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JAMA Ophthalmol. 2014 Feb;132(2):182-9. doi: 10.1001/jamaophthalmol.2013.5812.

Ophthalmologic outcome at 30 months' corrected age of a prospective Swedish cohort of children born before 27 weeks of gestation: the extremely preterm infants in sweden study.

Author information

1
Department of Neuroscience, Ophthalmology, University Hospital, Uppsala, Sweden.
2
Centre of Reproductive Epidemiology, Lund University, Lund, Sweden.
3
Section of Pediatric Ophthalmology, The Queen Silvia Children's Hospital, Sahlgrenska Academy, University of Gothenburg, Gothenburg, Sweden.
4
Department of Clinical and Experimental Medicine, Linköping University, Linköping, Sweden.
5
Department of Women's and Children's Health, Section for Pediatrics, Uppsala University, Uppsala, Sweden6Department of Pediatrics, Institute of Clinical Sciences, Umeå University, Umeå, Sweden.
6
Department of Psychology, Lund University, Lund, Sweden.
7
Department of Ophthalmology, Lund University Hospital, Lund, Sweden.

Abstract

IMPORTANCE:

Follow-up at 30 months' corrected age reveals eye and visual problems in one-third of children born extremely prematurely (<27 weeks' gestation).

OBJECTIVE:

To investigate the ophthalmologic outcome of extremely preterm children at 30 months' corrected age. DESIGN, SETTING, AND PARTICIPANTS A prospective, population-based follow-up study (Extremely Preterm Infants in Sweden Study [EXPRESS]) was conducted in Sweden. The population included extremely preterm infants (<27 weeks' gestation) born in Sweden between 2004 and 2007, of whom 491 survived until age 2.5 years. Screening for retinopathy of prematurity (ROP) was performed in the neonatal period. At 30 months' corrected age, an ophthalmologic assessment was performed in 411 of 491 children (83.7%).

MAIN OUTCOMES AND MEASURES:

Visual acuity, manifest strabismus, and refractive errors were evaluated.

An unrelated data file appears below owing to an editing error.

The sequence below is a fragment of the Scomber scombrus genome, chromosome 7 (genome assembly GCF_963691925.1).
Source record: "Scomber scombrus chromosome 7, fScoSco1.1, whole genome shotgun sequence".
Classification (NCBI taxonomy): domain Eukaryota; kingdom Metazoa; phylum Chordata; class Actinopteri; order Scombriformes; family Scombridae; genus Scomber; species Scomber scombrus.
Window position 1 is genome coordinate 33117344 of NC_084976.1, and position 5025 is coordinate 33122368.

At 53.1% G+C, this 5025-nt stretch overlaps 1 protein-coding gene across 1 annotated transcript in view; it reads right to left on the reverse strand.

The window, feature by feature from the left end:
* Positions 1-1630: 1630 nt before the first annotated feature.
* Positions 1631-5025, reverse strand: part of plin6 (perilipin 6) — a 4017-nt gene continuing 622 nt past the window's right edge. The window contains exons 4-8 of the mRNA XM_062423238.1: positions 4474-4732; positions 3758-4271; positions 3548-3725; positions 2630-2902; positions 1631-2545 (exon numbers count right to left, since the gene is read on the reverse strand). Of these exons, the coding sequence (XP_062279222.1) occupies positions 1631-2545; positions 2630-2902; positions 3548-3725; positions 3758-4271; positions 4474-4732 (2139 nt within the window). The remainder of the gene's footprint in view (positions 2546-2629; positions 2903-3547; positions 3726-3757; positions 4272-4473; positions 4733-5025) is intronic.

RESULTS:

Visual impairment was identified in 3.1% of the children, and 1.0% were blind. Refractive errors, defined as myopia less than -3 diopters (D), hypermetropia greater than +3 D, astigmatism 2 D or more, and/or anisometropia 2 D or more, were found in 25.6% of the children, and 14.1% had manifest strabismus. There were significant associations between visual impairment and treated ROP (P = .02), cognitive disability (P < .001), and birth weight (P = .02). Multiple regression analyses revealed significant associations between strabismus and treated ROP (P < .001), cognitive disability (P < .01), and cerebral palsy (P = .02). Refractive errors were significantly correlated with severity of ROP (right eye, P < .001; left eye, P < .01). Children who had been treated for ROP had the highest frequency (69.0%) of eye and visual abnormalities.

CONCLUSIONS AND RELEVANCE:

One-third of the extremely prematurely born children in this study had some kind of eye or visual problems, such as visual impairment, strabismus, or major refractive error. Despite being born extremely preterm, the present cohort has a similar prevalence of blindness and visual impairment as in previous Swedish cohorts of children born less prematurely.

[Indexed for MEDLINE]

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